Even with the temperature dialed down in Canada's hottest housing markets, it keeps on getting less affordable to own a home.
In RBC’s latest quarterly housing affordability report, the affordability measure is now at its worst level in Canada since 1990. Rising interest rates are the main culprit. And with two more rate hikes expected in 2019, the price of owning a home will continue to escalate.
This year’s mortgage stress test — which required would-be buyers to qualify at a significantly higher interest rate than their offered rate — also contributed to the decline in affordability. In every market across Canada, buyers now need thousands of dollars more in income to buy a home with a mortgage.
Despite this, in Canada’s smaller cities — including Winnipeg, Quebec City and Saint John — owning a home is still largely affordable for the average family.
In Vancouver, Toronto and Victoria — Canada’s three most expensive markets —it took between two and three times the median household income to qualify to purchase an average home. In Vancouver, the income necessary to cover ownership costs and clear the mortgage stress test was $211,000 in the third quarter of 2018. The qualifying income was $167,000 in Toronto.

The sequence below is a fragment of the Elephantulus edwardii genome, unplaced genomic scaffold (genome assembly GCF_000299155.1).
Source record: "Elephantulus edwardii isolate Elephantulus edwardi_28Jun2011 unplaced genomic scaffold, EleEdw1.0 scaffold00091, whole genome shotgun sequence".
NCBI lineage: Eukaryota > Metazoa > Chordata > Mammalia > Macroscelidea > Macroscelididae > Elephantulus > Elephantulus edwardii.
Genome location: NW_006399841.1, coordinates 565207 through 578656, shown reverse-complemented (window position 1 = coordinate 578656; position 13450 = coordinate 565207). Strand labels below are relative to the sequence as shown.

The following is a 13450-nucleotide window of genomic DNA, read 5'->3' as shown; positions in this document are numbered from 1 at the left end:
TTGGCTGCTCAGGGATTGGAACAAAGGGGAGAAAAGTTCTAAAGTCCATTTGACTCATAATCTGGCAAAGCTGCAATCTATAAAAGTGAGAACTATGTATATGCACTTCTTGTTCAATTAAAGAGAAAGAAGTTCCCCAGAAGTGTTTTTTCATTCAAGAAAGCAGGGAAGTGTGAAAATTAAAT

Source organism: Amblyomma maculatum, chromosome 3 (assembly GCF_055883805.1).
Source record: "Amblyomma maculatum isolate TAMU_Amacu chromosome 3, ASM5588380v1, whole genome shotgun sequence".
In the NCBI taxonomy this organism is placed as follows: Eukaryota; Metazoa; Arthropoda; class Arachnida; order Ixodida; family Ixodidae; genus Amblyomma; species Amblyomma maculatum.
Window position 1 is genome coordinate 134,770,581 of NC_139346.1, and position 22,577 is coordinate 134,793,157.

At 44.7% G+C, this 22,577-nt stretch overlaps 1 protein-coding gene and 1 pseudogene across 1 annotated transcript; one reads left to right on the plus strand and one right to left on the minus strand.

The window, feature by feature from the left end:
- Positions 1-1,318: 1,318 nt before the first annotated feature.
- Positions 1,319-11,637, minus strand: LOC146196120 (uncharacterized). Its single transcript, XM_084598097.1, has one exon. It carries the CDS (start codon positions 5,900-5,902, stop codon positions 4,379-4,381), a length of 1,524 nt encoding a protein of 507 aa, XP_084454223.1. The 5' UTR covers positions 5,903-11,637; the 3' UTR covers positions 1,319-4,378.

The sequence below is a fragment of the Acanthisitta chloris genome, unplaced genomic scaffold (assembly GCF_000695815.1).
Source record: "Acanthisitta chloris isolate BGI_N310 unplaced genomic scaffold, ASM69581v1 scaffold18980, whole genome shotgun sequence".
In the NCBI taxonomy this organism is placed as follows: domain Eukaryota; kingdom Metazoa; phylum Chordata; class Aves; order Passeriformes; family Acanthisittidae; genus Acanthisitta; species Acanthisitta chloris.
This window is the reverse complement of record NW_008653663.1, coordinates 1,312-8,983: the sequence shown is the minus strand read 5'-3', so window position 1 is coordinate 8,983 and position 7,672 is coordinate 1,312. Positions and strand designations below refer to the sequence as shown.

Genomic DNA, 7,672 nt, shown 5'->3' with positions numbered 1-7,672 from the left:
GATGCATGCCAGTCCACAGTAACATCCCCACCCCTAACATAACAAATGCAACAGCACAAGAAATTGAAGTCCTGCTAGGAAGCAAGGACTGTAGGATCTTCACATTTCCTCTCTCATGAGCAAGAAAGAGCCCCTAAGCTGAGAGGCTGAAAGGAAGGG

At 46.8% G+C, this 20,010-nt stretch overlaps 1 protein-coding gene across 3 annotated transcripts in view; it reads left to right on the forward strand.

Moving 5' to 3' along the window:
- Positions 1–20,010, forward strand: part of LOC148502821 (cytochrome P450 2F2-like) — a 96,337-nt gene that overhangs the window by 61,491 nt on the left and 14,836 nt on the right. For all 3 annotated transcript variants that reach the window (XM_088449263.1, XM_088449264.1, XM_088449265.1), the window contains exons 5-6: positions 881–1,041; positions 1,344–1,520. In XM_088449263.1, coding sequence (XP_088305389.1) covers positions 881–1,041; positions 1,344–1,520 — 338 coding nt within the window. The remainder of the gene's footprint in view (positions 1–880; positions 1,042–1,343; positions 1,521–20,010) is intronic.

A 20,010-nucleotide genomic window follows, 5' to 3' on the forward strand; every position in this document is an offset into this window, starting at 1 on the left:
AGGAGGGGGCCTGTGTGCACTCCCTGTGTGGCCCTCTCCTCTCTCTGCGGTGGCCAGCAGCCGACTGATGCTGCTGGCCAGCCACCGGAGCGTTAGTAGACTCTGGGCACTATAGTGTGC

In Montreal and Ottawa — among the stronger markets in Canada over the last year — solid price gains are amplifying the effect of higher interest rates on ownership costs.
There is no break in sight in 2019.
The loss of affordability of the average-priced home has prompted many buyers to focus instead on lower-priced housing options, such as condos. But this has been somewhat of a Catch-22 because this strong demand resulted in higher condo prices, leading to some erosion of condo affordability.
John Stackhouse is a nationally bestselling author and one of Canada’s leading voices on innovation and economic disruption. He is senior vice-president in the Office of the CEO at Royal Bank of Canada, leading the organization’s research and thought leadership on economic, technological and social change. Previously, he was editor-in-chief of the Globe and Mail and editor of Report on Business. He is a senior fellow at the C.D. Howe Institute and the Munk School of Global Affairs and Public Policy and sits on the boards of Queen’s University, the Aga Khan Foundation of Canada and the Literary Review of Canada. His latest book, "Planet Canada: How Our Expats Are Shaping the Future", explores the untapped resource of the millions of Canadians who don’t live here but exert their influence from afar.
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